wed 12/08/2020

Bronfman, Philharmonia, Salonen, Royal Festival Hall | reviews, news & interviews

Bronfman, Philharmonia, Salonen, Royal Festival Hall

Bronfman, Philharmonia, Salonen, Royal Festival Hall

Dazzling Finn's Bartók blends Wagnerian Romanticism and neon glitz

Esa-Pekka Salonen: Mixing LA neon and Wagnerian style in BartókClive Barda

"You have to start somewhere," remarked Debussy drily at the 1910 premiere of young Stravinsky's Firebird ballet. Even so, that was far more of a somewhere than the ultra-nationalistic Hungarian tone poem Kossuth, first major orchestral flourish of Béla Bartók, the Russian's senior by one year. In choosing it to launch Infernal Dance, the Philharmonia's 2011 celebration not of Stravinsky (as the title weirdly implies) but Bartók, principal conductor Esa-Pekka Salonen showed how far his main Magyar travelled to works like the hyper-percussive First Piano Concerto and the ballet-pantomime The Miraculous Mandarin, a work strident and fresh enough to serve as potential soundtrack to the so-called life of a latter-day wreck like Anna Nicole Smith.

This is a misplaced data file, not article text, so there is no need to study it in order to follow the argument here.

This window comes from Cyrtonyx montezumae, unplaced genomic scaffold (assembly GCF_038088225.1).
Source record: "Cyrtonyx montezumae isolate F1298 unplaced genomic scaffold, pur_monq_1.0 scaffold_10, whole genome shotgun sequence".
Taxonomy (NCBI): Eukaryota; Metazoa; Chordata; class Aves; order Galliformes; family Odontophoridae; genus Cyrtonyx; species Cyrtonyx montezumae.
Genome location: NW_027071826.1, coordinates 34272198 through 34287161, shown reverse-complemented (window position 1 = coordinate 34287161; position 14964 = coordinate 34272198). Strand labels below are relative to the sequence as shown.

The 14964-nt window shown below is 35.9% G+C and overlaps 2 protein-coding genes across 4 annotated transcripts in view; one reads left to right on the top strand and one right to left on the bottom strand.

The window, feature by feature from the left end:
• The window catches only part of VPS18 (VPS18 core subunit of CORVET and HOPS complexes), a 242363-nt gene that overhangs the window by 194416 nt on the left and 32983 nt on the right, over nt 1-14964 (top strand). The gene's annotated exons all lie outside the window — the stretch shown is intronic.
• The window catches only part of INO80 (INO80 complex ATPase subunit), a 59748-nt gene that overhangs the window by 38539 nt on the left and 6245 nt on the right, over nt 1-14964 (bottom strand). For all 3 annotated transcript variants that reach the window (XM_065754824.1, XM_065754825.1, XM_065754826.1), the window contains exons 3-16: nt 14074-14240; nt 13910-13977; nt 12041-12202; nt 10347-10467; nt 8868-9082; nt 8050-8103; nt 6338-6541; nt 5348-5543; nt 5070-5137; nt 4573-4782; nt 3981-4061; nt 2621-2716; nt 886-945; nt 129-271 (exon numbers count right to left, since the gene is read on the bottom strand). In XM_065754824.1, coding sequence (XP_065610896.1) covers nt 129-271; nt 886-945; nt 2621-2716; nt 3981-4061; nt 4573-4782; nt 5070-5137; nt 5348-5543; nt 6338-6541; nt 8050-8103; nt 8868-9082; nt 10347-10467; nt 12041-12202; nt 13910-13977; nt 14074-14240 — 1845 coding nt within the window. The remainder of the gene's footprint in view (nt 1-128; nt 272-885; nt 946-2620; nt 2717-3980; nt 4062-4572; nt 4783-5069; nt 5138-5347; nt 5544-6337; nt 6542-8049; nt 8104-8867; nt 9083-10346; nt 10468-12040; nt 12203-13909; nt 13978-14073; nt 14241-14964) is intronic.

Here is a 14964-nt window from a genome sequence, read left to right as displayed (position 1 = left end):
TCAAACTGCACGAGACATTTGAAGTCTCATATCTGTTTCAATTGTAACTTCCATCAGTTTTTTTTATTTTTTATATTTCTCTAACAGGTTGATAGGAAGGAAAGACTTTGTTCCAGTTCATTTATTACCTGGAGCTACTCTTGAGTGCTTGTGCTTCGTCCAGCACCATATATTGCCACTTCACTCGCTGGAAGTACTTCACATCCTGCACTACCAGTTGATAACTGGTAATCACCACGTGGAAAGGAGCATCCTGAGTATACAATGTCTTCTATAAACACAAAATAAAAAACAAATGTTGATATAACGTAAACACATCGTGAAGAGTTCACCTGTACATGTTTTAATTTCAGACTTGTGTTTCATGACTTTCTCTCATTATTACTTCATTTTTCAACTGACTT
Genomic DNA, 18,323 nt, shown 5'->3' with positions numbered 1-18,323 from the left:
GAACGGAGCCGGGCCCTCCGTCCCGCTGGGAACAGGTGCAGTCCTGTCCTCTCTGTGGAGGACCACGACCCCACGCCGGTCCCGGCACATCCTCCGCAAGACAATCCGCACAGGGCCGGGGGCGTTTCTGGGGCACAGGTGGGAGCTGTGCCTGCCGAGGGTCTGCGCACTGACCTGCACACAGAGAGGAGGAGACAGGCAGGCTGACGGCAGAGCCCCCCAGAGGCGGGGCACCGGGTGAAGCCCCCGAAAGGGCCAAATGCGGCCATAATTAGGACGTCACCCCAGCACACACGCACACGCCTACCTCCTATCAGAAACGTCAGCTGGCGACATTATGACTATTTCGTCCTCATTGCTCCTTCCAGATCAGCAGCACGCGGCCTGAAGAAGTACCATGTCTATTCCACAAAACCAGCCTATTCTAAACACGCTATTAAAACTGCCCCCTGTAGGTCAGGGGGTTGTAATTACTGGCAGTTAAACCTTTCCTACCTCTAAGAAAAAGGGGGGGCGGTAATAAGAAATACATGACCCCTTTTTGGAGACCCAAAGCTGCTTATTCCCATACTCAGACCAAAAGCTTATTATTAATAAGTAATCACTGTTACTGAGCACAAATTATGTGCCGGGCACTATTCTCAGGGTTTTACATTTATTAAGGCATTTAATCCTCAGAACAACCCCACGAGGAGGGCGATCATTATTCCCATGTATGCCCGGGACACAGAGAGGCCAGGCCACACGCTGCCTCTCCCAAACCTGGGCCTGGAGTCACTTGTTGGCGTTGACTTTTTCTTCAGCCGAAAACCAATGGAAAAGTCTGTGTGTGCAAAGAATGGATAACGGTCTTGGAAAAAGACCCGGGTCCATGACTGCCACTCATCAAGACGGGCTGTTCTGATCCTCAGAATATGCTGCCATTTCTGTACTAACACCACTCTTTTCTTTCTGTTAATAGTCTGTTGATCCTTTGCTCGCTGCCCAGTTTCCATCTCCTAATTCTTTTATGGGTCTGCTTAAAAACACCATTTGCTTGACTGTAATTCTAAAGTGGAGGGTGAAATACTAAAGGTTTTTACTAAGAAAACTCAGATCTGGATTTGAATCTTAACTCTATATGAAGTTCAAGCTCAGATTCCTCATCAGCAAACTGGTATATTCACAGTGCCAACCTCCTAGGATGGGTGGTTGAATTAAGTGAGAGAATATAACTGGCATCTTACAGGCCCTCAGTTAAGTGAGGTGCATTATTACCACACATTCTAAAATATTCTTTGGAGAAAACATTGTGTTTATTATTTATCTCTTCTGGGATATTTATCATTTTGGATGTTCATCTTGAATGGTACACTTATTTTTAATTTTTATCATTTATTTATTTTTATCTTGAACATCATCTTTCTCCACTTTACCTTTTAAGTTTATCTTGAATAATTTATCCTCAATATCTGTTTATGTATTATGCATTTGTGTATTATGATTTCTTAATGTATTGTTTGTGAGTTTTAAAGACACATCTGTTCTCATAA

Bartok's crazed score goes way beyond graphic-novel-style Expressionism, at least as Salonen played it

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